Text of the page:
Within the next few years, the Binney & Smith Company began mixing their carbon black with common oilfield paraffin, creating the black Staonal Marking crayon, reported to be able to “stay on all” media upon which it was used. This quickly led to the creation of the first colored crayons in response to Mrs. Binney’s desire for color and dustless chalk in her classroom. In 1903, the first safe, quality, affordable wax crayon was produced in a box of eight colors: red, orange, yellow, green, blue, violet, brown and black. The pack was sold for a nickel under the name Crayola, a term coined by Mrs. Binney who combined the French word “craie” – meaning chalk – and “ola” from “oleaginous” – meaning rich in oil. Thus by combining oil and gas feedstock supplied by the booming petroleum industry with common oilfield paraffin, a product was created which would revolutionize our childhoods and add color to the imaginations of every child born in the last century.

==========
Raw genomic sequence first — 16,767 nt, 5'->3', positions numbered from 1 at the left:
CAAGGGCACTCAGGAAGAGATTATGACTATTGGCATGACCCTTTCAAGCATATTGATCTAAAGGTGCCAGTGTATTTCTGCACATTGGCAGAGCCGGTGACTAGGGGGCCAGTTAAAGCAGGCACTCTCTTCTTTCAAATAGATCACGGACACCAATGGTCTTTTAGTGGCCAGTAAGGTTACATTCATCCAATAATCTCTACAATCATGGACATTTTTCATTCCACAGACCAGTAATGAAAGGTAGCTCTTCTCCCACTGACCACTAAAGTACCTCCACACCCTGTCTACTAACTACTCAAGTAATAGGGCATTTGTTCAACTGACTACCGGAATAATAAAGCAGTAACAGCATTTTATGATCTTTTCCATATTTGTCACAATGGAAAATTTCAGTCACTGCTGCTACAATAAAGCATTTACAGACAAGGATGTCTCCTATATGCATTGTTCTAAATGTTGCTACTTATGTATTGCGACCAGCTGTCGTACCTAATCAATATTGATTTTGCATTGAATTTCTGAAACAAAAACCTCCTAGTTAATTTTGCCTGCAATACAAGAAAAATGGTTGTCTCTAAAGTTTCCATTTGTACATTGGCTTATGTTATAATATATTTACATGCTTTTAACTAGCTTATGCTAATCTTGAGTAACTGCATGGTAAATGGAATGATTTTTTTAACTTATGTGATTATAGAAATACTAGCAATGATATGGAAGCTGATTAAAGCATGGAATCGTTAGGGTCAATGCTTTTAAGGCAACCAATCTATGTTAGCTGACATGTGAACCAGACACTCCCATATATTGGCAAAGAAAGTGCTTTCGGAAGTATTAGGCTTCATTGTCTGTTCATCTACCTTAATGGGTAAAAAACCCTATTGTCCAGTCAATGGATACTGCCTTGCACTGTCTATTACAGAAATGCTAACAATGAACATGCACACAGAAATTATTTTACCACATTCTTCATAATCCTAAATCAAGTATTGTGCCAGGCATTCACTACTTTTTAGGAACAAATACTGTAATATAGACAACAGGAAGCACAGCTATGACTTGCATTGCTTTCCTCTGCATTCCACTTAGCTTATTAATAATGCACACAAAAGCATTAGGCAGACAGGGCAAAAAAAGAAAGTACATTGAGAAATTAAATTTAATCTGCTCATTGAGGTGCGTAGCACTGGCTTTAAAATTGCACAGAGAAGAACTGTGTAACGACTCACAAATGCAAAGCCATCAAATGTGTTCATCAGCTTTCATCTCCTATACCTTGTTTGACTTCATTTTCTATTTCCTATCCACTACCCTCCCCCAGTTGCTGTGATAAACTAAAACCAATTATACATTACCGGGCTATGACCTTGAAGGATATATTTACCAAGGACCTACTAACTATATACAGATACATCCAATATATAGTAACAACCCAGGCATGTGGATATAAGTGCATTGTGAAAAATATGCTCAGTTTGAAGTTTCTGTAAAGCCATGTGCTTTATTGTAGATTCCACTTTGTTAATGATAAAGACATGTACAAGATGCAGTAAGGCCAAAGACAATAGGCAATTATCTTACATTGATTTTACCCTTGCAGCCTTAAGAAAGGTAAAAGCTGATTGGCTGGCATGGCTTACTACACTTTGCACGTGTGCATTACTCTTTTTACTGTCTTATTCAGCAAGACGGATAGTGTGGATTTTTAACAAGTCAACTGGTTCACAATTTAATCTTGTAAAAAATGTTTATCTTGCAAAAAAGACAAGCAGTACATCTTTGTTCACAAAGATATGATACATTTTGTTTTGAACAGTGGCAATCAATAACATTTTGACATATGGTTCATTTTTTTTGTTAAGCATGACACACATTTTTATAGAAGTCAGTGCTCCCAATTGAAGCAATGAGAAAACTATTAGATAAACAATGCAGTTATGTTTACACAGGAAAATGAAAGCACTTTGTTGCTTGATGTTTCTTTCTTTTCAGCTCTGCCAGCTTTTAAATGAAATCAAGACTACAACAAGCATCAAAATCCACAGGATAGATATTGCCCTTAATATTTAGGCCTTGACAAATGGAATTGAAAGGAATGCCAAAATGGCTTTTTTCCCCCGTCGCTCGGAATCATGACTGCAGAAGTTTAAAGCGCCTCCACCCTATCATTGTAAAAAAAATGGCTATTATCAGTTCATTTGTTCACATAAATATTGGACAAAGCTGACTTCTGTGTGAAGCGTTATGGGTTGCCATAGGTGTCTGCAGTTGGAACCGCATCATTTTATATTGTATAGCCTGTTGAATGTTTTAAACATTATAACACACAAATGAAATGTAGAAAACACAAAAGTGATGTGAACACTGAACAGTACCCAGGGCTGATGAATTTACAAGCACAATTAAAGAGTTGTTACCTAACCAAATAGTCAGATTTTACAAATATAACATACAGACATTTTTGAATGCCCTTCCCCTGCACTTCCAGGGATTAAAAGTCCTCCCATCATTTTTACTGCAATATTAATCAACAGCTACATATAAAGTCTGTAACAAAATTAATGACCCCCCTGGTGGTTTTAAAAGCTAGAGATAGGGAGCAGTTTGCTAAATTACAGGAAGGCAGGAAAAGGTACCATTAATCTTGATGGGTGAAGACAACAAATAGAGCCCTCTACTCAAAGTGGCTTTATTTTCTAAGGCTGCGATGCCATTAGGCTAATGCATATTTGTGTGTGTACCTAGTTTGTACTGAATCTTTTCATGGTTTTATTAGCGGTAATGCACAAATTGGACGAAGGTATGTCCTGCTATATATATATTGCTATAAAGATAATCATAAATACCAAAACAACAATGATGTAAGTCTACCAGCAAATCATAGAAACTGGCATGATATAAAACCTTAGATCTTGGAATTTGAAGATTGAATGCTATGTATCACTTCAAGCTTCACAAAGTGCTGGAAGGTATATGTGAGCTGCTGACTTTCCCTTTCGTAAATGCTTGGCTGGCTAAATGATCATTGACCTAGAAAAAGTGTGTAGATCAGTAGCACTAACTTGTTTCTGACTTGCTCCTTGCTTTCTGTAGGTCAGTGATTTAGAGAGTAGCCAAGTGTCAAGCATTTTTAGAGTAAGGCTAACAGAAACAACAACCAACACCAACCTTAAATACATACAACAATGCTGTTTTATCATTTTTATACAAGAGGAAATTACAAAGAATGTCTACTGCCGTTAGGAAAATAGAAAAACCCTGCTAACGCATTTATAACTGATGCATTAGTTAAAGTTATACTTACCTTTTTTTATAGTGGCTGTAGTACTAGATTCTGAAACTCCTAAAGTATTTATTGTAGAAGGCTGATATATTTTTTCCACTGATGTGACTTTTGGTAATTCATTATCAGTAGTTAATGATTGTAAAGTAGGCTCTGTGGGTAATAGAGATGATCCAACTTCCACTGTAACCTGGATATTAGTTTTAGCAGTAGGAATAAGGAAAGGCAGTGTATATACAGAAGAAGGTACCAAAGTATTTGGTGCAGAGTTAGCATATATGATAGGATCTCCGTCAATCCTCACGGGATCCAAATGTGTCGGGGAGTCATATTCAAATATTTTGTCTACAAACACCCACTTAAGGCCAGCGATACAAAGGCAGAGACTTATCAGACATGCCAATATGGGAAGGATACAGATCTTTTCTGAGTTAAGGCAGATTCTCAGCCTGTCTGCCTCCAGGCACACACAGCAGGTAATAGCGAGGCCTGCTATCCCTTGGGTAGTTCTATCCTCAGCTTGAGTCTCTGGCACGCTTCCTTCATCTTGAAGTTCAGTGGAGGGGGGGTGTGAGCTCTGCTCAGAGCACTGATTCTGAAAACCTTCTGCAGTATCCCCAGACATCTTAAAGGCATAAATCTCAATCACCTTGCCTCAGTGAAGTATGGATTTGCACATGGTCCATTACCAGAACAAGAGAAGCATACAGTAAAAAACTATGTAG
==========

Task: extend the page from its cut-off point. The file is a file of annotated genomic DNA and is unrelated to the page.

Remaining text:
Read more about the history of Crayola Crayons and their creation at the American Oil & Gas Historical Society.